Years ago, an international finance student named Karen Trevino went on a Kenyan safari. She was deep in the Serengeti when her van came across a cheetah. The creature was striking — but so was the cluster of vans surrounding it. Trevino promptly switched to environmental law upon returning home, and for the last decade or so has run the United States Park System’s Natural Sounds and Night Skies division.
Which is to say that the U.S. government, for all its blundering, also happens to be looking out for our vacations in a surprisingly sensitive way — by attempting to keep our national parks a little quieter.
Given the popularity of these travel destinations, limiting decibel levels has become an increasingly central component of local conservation efforts. Travelers don’t want to journey all the way to Washington’s serene Olympic National Park, only to have their reveries interrupted by motorcycles. Or snowmobiles. Or someone’s radio.
Or, most common, airplane noise. Perhaps you’ve fallen behind in your reading of New Zealand Department of Conservation air noise surveys. If so, you might’ve missed this summer’s finding from the state sector organization: When it comes to aircraft flying overhead, the number of travelers annoyed by the din at Fox and Franz Josef glaciers has risen to nearly one in four. It’s a seemingly trivial statistic — until you pull back and look at the larger issue of travel and noise.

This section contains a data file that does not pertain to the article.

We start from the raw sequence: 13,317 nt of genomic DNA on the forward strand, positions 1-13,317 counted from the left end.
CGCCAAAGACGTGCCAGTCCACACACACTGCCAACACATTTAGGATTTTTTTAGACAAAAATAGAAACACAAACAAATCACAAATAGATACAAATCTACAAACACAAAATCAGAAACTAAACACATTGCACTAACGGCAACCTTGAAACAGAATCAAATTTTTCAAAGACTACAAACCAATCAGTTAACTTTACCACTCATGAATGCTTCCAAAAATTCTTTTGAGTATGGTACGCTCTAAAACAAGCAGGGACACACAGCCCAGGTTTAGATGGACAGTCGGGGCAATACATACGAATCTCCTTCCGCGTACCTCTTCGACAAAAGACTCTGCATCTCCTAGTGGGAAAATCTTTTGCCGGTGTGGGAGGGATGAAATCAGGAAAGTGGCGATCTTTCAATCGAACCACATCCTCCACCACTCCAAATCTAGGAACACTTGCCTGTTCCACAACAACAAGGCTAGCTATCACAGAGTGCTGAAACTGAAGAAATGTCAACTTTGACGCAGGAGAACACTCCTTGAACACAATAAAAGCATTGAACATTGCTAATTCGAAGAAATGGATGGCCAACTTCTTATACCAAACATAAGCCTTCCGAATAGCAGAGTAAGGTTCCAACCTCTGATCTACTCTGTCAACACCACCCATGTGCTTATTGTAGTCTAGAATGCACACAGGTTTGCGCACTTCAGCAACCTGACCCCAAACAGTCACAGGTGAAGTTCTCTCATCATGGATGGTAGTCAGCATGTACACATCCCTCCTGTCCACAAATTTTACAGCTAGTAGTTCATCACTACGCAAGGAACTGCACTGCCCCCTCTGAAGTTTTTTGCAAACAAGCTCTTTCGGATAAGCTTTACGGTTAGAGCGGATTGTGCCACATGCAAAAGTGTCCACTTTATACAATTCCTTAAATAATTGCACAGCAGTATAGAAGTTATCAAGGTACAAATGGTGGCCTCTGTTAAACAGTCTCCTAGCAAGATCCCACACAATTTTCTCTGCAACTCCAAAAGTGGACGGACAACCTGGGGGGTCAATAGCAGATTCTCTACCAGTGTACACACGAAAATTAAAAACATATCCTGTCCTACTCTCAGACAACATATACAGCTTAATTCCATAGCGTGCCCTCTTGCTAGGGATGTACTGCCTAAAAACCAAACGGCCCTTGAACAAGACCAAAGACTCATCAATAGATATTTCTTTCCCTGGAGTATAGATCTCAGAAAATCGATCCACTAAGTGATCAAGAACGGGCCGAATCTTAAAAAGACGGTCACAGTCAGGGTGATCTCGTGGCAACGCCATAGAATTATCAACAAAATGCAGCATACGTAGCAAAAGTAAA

Some time back I spoke with Trevino about the government’s efforts to monitor and limit noise in our national parks. As she described it, her division is helping to guard the very serenity we seek out on our vacations.
“Many people visit national parks to get away from the clamor of everyday life,” she said. “Part of our job is to make sure they have that, and to balance that with other needs of the park.”
The division’s work is as varied as the parks themselves:
- The Park Service has collected over 20 terabytes of data in 185 different sites in over 65 different park units.
- In Utah’s Zion National Park, the first-ever soundscape management plan was created.
- The office fielded a request from Glacier National Park, in Montana, to minimize the impact from howitzers used for avalanche control.
- At Glacier Bay National Park, in Alaska, the division has looked at the regulation of cruise ships, which emit a surprising amount of noise.
- Even cultural noise, like New Orleans jazz or “Taps” on a battlefield, is afforded protection.
“To the best of my knowledge,” Trevino told me, “the National Park Service is the only federal land management agency that protects natural and cultural sounds as part of our mandate. When people are thinking of their vacation, the National Park Service is out there working to preserve those sounds for their enjoyment.”
As a lover of our great national parks system — and as someone who flies over those parks in noisy airplanes — I found it all fascinating, and vowed to listen a little more carefully on my next journey.Tags: Downtime,Lifestyle